The answer that contemporary biologists assume, because they have presupposed it, is that the organism is a machine.
|Joseph Wright, alchemist|
Despite all it successes, modern biological science has done remarkably little to tackle the fundamental question at the heart of biology, which is what is the nature of the living organism?
|animal as a machine|
I think this is very interesting because science having adopted this particular world view, it completely writes out the ethical dimensions, particularly of the quest of the investigation of life itself. I am particularly referring to Socrates' notion of bios, the idea of a good life, these other qualities that come with living essentially, not just being alive as any animal could do, but the kind of quality that is embodied in aspects of being. Particularly those human aspects that animals do not possess.
I believe that life is actually not mechanical. It's complex. Mechanistic models sit within a more complex field.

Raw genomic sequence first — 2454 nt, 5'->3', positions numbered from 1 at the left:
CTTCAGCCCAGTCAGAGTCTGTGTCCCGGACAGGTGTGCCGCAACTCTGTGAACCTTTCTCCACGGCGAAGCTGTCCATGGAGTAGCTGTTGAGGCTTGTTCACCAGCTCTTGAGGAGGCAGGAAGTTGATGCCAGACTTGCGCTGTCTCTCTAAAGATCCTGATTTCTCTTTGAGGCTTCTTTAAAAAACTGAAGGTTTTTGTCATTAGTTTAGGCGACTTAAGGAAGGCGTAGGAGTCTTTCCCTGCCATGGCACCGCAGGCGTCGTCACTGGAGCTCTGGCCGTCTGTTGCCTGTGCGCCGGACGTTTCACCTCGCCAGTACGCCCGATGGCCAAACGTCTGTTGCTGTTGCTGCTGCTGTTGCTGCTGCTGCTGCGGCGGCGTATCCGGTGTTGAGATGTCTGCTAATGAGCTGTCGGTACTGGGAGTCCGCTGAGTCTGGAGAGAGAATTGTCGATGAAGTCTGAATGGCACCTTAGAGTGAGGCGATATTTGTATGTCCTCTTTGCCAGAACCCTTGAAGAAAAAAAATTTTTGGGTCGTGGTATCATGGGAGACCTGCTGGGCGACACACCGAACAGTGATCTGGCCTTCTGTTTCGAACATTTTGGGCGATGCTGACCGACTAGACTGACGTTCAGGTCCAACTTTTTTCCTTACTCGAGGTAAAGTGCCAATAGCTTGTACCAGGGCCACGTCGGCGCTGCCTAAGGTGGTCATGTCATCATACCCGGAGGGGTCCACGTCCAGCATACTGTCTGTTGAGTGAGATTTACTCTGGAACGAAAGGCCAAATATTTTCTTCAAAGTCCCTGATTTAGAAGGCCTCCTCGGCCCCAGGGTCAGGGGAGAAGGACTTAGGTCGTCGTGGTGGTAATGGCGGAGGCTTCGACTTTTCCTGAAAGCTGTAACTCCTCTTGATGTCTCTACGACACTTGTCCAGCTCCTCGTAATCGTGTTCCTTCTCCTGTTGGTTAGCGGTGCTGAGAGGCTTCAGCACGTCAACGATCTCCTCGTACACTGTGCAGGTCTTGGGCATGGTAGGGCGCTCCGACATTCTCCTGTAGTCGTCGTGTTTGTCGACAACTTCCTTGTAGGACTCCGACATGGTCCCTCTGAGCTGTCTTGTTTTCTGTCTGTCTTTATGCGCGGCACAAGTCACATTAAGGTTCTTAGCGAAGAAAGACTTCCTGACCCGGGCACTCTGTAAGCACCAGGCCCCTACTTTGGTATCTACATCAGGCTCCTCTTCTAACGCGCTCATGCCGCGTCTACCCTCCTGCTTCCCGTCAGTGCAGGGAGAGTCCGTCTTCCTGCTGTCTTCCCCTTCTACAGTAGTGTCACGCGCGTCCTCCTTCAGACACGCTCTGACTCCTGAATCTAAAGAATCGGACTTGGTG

Coming to this notion of what then is life, if the pursuit that you are now engaging in actually kind of revolves around this idea, I've come to my own understanding which is what I am going to show you. I believe that life is actually not mechanical. It's complex. Mechanistic models sit within a more complex field. It's actually not about objects at all, it's about systems and relationships, between what could be described as "organizing centers" or "hubs of activities." So the materiality of life is actually secondary to the framework in which the possibility of something more curiously phenomenological emerges. So the very particular aspects that I wanted to examine in my own area of practice was this ability for life to be capable of evolution, to change with time. It has peculiar qualities that machines did not have. It has a robustness, a flexibility, an unpredictability that machines themselves do not embody. With this unpredictability there is this capacity for surprise that our machines do not possess. We include a short video which might help explain Dr. Armstrong's views on this subject. If you cannot see the embedded video here is the link: http://youtu.be/lTWYp-Dt3zo.